From a former revenue officer: How to get your offer in compromise accepted
During my tenure as a revenue officer at the U.S. Department of the Treasury, I was a point of contact for offers in compromise. I had the opportunity to see lots of great and not so great offers. Here’s some advice on how to draft a winning offer and bring higher acceptance rates to your practice.
The IRS developed the OIC program for taxpayers who cannot pay their tax liability without provoking significant financial difficulty. In 2018 alone, the IRS accepted 24,000 offers, which amounted to $261.3 million, but rejected 34,000 others. The acceptance rate is currently fairly high as it has increased from 25 percent in 2010 to around 41 percent in 2018. As a result, accountants need to evaluate several elements to build a successful case.
Is OIC a fit for your client?
A good rule of thumb is that the IRS is likely to approve offers that propose the presumed maximum amount of money they can expect to collect within a reasonable time period. The taxpayer will need to demonstrate one of three things:
1. That they cannot pay the full tax debt owed (doubt as to collectibility);
2. That the tax is not actually owed (doubt as to liability); and
3. That another unique situation applies where an offer is in the best interest of both your client and the IRS (effective tax administration).
When it comes to specific eligibility requirements, the taxpayer must:
- Have filed all tax returns;
- Have received a bill for at least one tax debt included on their offer;
- Make all required estimated tax payments for the current year; and
- Make all required federal tax deposits for the current quarter (if they are a business owner with employees).
The IRS will investigate both what is reported on the Form 433-A (OIC) along with numerous factors including income, expenses, asset equity, lifestyle, age, level of education and Collection Statute Expiration Date.
If the applicant’s lifestyle is contradictory to the fact that they can’t pay their taxes, it may be a serious obstacle for approval. If that is the case, you may want to look into installment agreements and pay particular attention to the Six-Year Rule in combination with the One-Year Rule (IRM 22.214.171.124.1).
Tips for applying
Forms you will need:
- Form 656 (Offer in Compromise) - Required to make the offer.
- Form 433-A (OIC): Collection Information Statement for Wage Earners and Self-Employed Individuals - Helps the IRS determine the nature and extent of the financial hardship.
- Form 433-B (OIC): Collection Information Statement for Businesses - This is a form similar to Form 433-A (OIC), but for businesses.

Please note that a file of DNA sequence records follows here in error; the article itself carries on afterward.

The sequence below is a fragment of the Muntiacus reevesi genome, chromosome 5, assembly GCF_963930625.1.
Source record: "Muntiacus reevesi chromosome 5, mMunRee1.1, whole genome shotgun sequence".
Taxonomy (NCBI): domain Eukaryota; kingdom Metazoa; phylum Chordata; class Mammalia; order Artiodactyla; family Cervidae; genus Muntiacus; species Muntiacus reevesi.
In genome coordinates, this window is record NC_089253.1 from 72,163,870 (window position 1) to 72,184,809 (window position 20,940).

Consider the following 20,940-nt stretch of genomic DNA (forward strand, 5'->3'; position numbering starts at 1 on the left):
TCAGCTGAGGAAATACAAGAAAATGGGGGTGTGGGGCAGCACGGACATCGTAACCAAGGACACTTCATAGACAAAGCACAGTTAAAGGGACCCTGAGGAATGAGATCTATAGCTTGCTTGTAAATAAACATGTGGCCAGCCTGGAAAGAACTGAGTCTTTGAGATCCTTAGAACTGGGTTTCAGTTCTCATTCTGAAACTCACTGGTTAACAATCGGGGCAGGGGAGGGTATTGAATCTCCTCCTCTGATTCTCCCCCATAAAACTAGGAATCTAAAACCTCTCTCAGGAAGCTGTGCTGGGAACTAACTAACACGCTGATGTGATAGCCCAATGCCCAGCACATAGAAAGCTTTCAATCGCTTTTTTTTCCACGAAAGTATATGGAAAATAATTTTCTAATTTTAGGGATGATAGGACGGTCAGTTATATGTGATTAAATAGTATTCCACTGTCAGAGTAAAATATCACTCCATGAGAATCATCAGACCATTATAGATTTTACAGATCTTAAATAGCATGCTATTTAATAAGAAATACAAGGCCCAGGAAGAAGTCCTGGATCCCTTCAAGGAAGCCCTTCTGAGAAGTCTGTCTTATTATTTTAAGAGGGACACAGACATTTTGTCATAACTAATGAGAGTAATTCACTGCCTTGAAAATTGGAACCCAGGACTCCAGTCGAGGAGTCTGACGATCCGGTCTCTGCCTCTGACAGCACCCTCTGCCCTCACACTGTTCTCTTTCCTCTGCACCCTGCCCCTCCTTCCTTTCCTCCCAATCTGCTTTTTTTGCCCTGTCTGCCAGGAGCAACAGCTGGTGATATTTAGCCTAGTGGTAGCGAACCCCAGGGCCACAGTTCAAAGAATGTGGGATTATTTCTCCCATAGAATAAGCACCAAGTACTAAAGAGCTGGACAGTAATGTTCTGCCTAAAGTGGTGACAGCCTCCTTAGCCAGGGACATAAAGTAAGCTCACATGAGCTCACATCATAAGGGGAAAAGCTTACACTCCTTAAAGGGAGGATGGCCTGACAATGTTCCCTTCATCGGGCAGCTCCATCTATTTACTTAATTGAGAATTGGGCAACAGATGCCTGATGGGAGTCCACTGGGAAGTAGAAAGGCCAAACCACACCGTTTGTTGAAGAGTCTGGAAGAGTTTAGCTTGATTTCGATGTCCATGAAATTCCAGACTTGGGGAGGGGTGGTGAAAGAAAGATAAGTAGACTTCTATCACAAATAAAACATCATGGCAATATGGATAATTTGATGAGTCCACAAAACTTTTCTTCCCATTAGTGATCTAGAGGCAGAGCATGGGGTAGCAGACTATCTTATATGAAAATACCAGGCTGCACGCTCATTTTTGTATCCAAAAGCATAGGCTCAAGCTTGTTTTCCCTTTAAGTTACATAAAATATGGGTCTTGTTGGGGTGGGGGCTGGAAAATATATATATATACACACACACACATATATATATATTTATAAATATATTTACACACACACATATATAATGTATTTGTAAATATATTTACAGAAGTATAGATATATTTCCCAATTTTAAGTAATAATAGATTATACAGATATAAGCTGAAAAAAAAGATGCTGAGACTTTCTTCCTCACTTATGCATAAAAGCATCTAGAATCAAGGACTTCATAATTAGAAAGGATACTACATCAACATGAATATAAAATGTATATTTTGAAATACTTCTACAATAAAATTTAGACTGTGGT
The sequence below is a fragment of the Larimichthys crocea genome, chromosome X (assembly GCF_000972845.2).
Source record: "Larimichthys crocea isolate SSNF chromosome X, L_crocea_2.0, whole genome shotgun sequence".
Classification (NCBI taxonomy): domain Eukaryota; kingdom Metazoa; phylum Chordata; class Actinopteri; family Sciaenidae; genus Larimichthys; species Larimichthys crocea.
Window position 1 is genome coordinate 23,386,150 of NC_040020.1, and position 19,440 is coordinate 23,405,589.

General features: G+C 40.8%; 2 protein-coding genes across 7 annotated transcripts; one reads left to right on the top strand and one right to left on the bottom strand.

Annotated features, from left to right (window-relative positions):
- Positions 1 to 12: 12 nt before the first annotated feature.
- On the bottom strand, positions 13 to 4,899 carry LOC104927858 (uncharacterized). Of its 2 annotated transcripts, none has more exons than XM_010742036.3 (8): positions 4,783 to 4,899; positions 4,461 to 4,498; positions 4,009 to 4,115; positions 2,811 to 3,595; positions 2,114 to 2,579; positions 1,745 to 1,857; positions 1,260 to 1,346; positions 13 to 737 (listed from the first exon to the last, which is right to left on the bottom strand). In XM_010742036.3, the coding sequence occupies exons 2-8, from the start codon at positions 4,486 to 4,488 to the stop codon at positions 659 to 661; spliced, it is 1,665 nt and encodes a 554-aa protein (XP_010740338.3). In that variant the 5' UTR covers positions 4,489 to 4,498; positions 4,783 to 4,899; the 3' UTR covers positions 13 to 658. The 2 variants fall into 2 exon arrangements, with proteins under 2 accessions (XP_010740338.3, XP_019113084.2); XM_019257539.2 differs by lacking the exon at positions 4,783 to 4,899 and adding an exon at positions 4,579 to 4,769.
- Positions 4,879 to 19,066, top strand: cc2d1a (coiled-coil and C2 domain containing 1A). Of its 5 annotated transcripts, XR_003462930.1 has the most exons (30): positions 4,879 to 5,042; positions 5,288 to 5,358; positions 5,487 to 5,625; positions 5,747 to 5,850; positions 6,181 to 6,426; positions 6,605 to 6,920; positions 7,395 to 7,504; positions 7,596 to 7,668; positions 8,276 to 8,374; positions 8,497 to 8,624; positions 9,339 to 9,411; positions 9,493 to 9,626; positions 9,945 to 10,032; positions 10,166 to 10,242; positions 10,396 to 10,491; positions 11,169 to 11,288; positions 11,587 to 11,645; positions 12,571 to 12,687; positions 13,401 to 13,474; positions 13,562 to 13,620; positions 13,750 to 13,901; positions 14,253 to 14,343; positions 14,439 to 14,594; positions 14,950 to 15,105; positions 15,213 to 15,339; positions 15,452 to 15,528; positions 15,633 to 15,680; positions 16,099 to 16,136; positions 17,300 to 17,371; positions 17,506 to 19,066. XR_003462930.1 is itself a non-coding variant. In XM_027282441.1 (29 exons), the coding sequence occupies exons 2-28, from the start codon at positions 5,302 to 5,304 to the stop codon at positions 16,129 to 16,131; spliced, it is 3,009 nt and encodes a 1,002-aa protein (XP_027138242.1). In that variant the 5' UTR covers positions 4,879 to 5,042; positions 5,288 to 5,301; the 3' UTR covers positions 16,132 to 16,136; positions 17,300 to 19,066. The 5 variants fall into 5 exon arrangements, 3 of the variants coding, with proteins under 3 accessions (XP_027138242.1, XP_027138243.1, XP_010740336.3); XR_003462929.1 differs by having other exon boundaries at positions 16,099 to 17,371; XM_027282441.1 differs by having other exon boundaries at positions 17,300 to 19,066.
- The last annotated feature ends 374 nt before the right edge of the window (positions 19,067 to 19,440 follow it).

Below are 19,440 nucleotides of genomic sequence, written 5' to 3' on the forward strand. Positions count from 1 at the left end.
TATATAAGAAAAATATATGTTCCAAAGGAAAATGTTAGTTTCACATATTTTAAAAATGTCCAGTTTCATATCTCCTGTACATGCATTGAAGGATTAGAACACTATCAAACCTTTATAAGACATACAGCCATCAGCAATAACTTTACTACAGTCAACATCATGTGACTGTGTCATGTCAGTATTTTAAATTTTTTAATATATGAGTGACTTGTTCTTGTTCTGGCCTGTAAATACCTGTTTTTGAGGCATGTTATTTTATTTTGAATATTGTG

Mistakes to avoid:
- Math errors on Form 433
- This form requires a significant amount of complex calculations and it is imperative to get it right. If something is calculated incorrectly, the whole OIC process comes to a screeching halt until the mistake is sorted out.
- Leaving blank spaces
I saw a lot of blank spaces in Forms 656 and 433, but there was no way to know why it was left blank. It is better to write either “N/A” or zero in these spaces.
- Writing negative equity
Another frequent mistake was when a taxpayer’s property was worth less than they owed on it, they would subtract that negative equity from the taxpayer’s net realizable equity (NRE). While this may seem helpful for your client’s case, you cannot do it. Any asset with a negative equity should be reported as zero.
The most important thing you can do when you apply is to be sure you can back up the foundation of your client’s case with facts and Internal Revenue Manual references. I can’t emphasize enough the importance of using the IRM to support your claims.
Negotiating the OIC
If your client’s OIC is rejected, it is possible to submit an appeal via Form 13711 within 30 days of the date of the rejection notice. If accepted, the appeal will give the taxpayer the opportunity to renegotiate their rejected offer under more favorable terms for the IRS.
To win an appeal, it is necessary to justify your client’s position by referencing documentation and tying it together with the IRM, IRC and court decisions correctly. If you’ve already exhausted IRM and Internal Revenue Code references, try using case law.
While it can be effective to emphasize on the emotional side of your client’s situation, this should not be the core of the argument, but instead the “cherry on top.” During my time at the IRS, I never lost an appeal hearing because I rooted my arguments in the IRM and IRC, and you can expect other IRS officers to do the same.
What if your client’s request is rejected?
Look into other options — there are a number of them! As with the OIC, each of these options has requirements, so depending on your client’s situation, one may be a good fit.
Installment agreements are a great option for taxpayers who can’t pay what they owe immediately. Taxpayers who owe $50,000 or less will have 72 months to repay debt, or they can waive the statute of limitations if it cuts their repayment short. Taxpayers who owe $50,0000 to $100,000 have 84 months to pay off their debt.
A payment extension can also be an option if your client simply needs additional time to pay off their debt. The IRS can grant a 120-day extension. However, if the taxpayer’s account is already being handled by IRS Collections, that extension can only be 60 days.
“Currently Not Collectible” (CNC) status can be awarded to taxpayers who owe back taxes to the IRS but cannot pay. This can also be for taxpayers whom the IRS cannot locate or who have died with no heirs. However, once this status is given, all collection will halt until further notice. In order to quality, the person needs to prove significant hardship.
Tax resolution software can make these situations a lot easier to understand, but if you don’t have that option, following these top-line tips will help your clients submit a strong OIC.